What Are the Pros and Cons of Buying a Car with Bad Credit?

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  • Written By: Malcolm Tatum
  • Edited By: Bronwyn Harris
  • Last Modified Date: 05 November 2018
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Attempting to buy a car with bad credit is a task that presents some unique opportunities as well as potential risks that should be considered closely. It is not unusual for anyone buying a car with bad credit to do so both out of the necessity of securing reliable transportation but also as a means of beginning to rebuild damaged credit after some sort of financial crisis. Before moving forward with the plan to buy, take some time to consider issues such as the type of interest rates and terms that can be secured, the ability to manage a car payment, and what type of conditions may be necessary in order to secure a car loan of any type.

One of the major considerations when buying a car with bad credit is the terms that lenders are willing to extend. There are a number of bad credit car loans on the market today, with most of them requiring a higher rate of interest and repayment terms that may not be the best. Some of these loans also depart from the traditional monthly installment plan and require weekly or semi-weekly payments. There is even the likelihood that the lender will require a significant down payment in order to consider approving the loan.


Before choosing to go with one of these high-risk car loans, look closely at both the amount of those payments and the impact they will have on the household budget. Keep in mind that if public transportation or some other means of conveyance can be used for even another year, there is a chance of securing a loan with better terms. While it may not be the ideal circumstances, waiting a little while before buying a car with bad credit could mean saving a lot of money on interest in the long run.

Another possibility when buying a car with bad credit is to obtain a co-signer, such as a friend or relative. Lenders may be willing to extend better terms and interest rates if the co-signer has decent credit. One of the potential pitfalls is that if the borrower should fall behind in the payments, the credit rating of the co-signer may also be adversely affected. Before using this strategy for buying a car with bad credit, make sure the payments can be met each month without fail.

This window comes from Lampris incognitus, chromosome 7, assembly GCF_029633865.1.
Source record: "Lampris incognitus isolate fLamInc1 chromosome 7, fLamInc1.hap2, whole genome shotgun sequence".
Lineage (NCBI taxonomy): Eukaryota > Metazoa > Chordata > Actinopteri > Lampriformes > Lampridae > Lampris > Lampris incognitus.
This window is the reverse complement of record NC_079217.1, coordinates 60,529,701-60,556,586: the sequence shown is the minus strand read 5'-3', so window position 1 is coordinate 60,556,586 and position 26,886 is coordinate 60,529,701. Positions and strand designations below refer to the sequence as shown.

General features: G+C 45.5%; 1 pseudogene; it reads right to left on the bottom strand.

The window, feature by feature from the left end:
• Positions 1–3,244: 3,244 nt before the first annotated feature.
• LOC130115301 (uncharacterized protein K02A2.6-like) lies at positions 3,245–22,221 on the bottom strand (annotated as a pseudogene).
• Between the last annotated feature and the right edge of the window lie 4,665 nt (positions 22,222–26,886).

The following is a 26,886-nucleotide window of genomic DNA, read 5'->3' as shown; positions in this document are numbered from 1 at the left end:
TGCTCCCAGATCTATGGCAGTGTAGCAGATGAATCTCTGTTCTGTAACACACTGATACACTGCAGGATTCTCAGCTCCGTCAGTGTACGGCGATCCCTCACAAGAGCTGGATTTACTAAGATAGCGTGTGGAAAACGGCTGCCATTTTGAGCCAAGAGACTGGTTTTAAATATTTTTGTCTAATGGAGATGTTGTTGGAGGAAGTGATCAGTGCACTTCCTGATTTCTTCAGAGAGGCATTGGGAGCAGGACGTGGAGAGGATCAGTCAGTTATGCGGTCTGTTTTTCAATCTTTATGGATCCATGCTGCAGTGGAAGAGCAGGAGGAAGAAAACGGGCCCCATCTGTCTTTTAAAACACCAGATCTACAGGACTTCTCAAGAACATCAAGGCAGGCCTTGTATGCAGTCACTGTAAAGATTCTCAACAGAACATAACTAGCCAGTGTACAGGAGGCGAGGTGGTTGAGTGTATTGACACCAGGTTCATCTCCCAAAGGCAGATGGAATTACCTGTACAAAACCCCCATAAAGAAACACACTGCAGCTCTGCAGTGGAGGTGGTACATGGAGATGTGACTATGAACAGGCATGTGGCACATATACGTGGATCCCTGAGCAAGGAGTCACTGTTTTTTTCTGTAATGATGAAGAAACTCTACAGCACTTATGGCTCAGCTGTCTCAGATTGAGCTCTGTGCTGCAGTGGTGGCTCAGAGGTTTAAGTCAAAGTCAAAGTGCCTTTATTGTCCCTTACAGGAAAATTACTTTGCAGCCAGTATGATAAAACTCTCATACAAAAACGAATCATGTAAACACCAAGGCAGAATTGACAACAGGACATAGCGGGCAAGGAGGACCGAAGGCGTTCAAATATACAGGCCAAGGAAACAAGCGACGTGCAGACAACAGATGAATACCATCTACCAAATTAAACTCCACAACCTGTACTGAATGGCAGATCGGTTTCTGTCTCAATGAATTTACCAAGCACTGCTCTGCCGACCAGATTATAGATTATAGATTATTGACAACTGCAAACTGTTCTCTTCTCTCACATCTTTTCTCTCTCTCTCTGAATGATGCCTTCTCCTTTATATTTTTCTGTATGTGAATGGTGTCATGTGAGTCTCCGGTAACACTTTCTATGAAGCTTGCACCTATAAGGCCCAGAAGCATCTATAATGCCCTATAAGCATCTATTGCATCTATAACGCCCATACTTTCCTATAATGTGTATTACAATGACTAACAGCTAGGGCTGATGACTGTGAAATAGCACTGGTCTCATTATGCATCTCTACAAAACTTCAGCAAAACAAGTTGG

While it is good to consider the possible drawbacks associated with different means of buying a car with bad credit, attention must also be given to the potential benefits of the arrangement. Owning the car means the ability to avoid expenses such as bus and tax fares, as well as reducing dependence on others for transportation to and from work, or even for a quick run to the grocery store. In terms of credit, choosing a lender that does report activity to the credit bureaus on a monthly basis will mean a positive entry to help offset some of the negative data on the report. As long as it is possible to obtain the best possible terms with a high risk car loan and make the payments on time, there is a good chance that in a few years the borrower will see his or her credit improved sufficiently to quality for more competitive car loans.



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Post 3

I had a friend who lived in an apartment and was turned down for a home mortgage because of her credit history. When her car transmission broke, she assumed she wouldn't be able to get a car loan because that was about the same time she had been rejected for the home mortgage.

After several months of trying to live without a vehicle, she asked her parents to help her get a used car. Her parents went to a dealership with her. Once she found a car and explained her situation to the salesman, he suggested that she let him check her credit and see what they could do.

As it turned out, she was able to get a really nice car without having her parents help. They gave her a loan. Because car loans are much shorter and much less money than a home mortgage, lenders are more willing to work with people who have credit problems.

Post 2

@Laotionne - There is a point where no lender is going to want to take a chance and give you a loan. What you have to remember is that the term bad credit is relative. Lenders take each case individually. Even if two people have the same credit score, a lender might choose to give one of them a loan and deny the other one.

When I wanted to buy my first car, my problem wasn't that I had bad credit, but that I didn't have any credit history. Growing up, I was taught not to buy anything on credit and to wait until I could pay the full price for whatever I wanted.

The only way I was able to get my first car was to have my father cosign. Otherwise, I wouldn't have been able to get any type of car loan at any interest rate.

Post 1

The articles talks about how lenders charge higher interest rates to people with bad credit, but isn't it also true that when a person has bad credit they may not be able to get a loan at any interest rate? I have heard people say that they couldn't buy a car or get a mortgage loan because their credit scores were too bad.

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